Google, IBM, Apple Lead Top 100 Brands

Google, IBM and Apple had the highest value in a ranking of 100 brands by Millward Brown.
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NEW YORK (TheStreet) -- Google (GOOG) - Get Report is on top, Walt Disney (DIS) - Get Report is taking a dive and Samsung is surging as the battle for brand value continues.

The

Millward Brown

consulting firm, commissioned by

WPP

, released its list of the 100 most valuable brands this week, with a top 10 most consumers know on a first-name basis. Google,

IBM

(IBM) - Get Report

,

Apple

(AAPL) - Get Report

,

Microsoft

(MSFT) - Get Report

,

Coca-Cola

(KO) - Get Report

,

McDonald's

(MCD) - Get Report

, Marlboro, China Mobile,

General Electric

(GE) - Get Report

and Vodaphone lead a field whose earnings potential, brand promotion and brand equity inspire one exclamation from consumers and businesses alike: Gimmie.

Just for laughs, Millward Brown lumped its brands together as a portfolio and charted them against the S&P 500. Were it an actual portfolio, its 18.5% growth during the past four years would have dwarfed the

S&P 500 Index

, which dropped 11.5%.

This year, 20 brands increased their value by 20% or more from 2009. Though Samsung (80%), Chinese search site Baidu (62%),

Hewlett-Packard

(HPQ) - Get Report

(48%) and

Verizon

(VZ) - Get Report

(39%) fueled a tech-heavy surge, brands such as

Mastercard

(MA) - Get Report

(57%),

Visa

(V) - Get Report

(52%) and

Amazon

(AMZN) - Get Report

(29%) reflect the broader role of technology for consumers.

"The most common thread in the list is the pervasiveness of technology in our lives," says Eileen Campbell, Global Chief Executive of Millward Brown. "If your hard drive crashes today, it's like your house burning down 20 years ago."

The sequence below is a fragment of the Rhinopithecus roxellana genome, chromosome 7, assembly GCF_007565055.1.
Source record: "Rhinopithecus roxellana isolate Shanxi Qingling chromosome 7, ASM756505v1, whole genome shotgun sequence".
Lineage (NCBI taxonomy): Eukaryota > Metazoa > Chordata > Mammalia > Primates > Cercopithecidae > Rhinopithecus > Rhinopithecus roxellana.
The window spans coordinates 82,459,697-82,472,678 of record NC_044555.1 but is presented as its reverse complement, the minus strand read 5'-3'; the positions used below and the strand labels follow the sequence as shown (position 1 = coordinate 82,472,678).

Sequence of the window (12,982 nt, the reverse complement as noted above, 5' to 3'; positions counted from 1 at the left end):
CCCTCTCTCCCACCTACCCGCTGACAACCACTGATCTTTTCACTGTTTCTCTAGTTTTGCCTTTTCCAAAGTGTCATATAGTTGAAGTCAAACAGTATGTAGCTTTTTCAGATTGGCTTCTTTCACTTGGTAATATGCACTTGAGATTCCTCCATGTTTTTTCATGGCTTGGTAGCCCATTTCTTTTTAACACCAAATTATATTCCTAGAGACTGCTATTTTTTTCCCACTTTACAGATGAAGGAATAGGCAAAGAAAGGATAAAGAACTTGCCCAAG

That doesn't mean only the tech companies are getting it right.

Starbucks

(SBUX) - Get Report

faced a multi-front attack from McDonald's and other outlets on its key product, coffee, yet adapted and boosted its value by 17%. Red Bull sells exactly one item, energy drinks, but does it well enough to both crack the top 100 and improve its standing by 9%.

"There's no one way to build a brand," Campbell says. "A company like Samsung that puts its brand name on a wide variety of products but has all-around commitment to innovation, technology and quality is one way to do it, but relentless specialization is another and they're equally successful."

Companies whose brand values dropped didn't necessarily do something "wrong."

Nokia's

(NOK) - Get Report

value plunged 48% as smartphones took bigger pieces of its mobile market.

Walt Disney

(DIS) - Get Report

was off 35% as the recession shrunk crowds at Disneyland, Disney World and blockbusters like "Up." Many companies that fell off the list entirely were victims of economic circumstance.

"

Ikea

dropped off the list, and part of that was that people weren't buying furniture much," Campbell says. "

Lowe's

(LOW) - Get Report

dropped out for that reason, but most of the rest of them didn't have their values drop, but the bottom threshold moved up."

Top 10

Brand - Value (Change)

1. Google - $114.3 billion (+14%)

2. IBM - $86.4 billion (+30%)

3. Apple - $83.1 billion (+32%)

4. Microsoft - $76.3 billion (0%)

5. Coca-Cola - $67.98 billion (+1%)

6. McDonald's - $66 billion (-1%)

7. Marlboro - $57 billion (+15%)

8. China Mobile - $52.6 billion (-14%)

9. General Electric - $45 billion (-25%)

10. Vodafone - $44.4 billion (-17%)

Biggest improvement

1. Samsung - $11.35 billion (80%)

2. Baidu - $9.4 billion (62%)

3. MasterCard - $11.7 billion (57%)

4. Next - $2.6 billion (54%)

5. Visa - $24.9 billion (52%)

6 Hewlett-Packard - $39.7 billion (48%)

7. Verizon - $24.7 billion (39%)

8. Apple - $83.15 billion (32%)

9. IBM - $86.4 billion (30%)

10. Sony - $8.15 billion (30%)

Biggest drops

1. Nokia - $14.8 billion (-58%)

2. Intel - $14.2 billion (-38%)

3. Disney - $15 billion (-35%)

4. Porsche - $12 billion (-31%)

5. Siemens - $9.3 billion (-31%)

6. eBay - $9.3 billion (-28%)

7. Toyota - $21.8 billion (-27%)

8. GE - $45 billion (-25%)

9. Dell - $11.9 billion (-23%)

10. NTT Docomo - $12.97 billion (-18%)

-- Reported by Jason Notte in Boston.

Jason Notte is a reporter for TheStreet.com. His writing has appeared in The New York Times, The Huffington Post, Esquire.com, Time Out New York, The Boston Herald, The Boston Phoenix, Metro newspaper and the Colorado Springs Independent.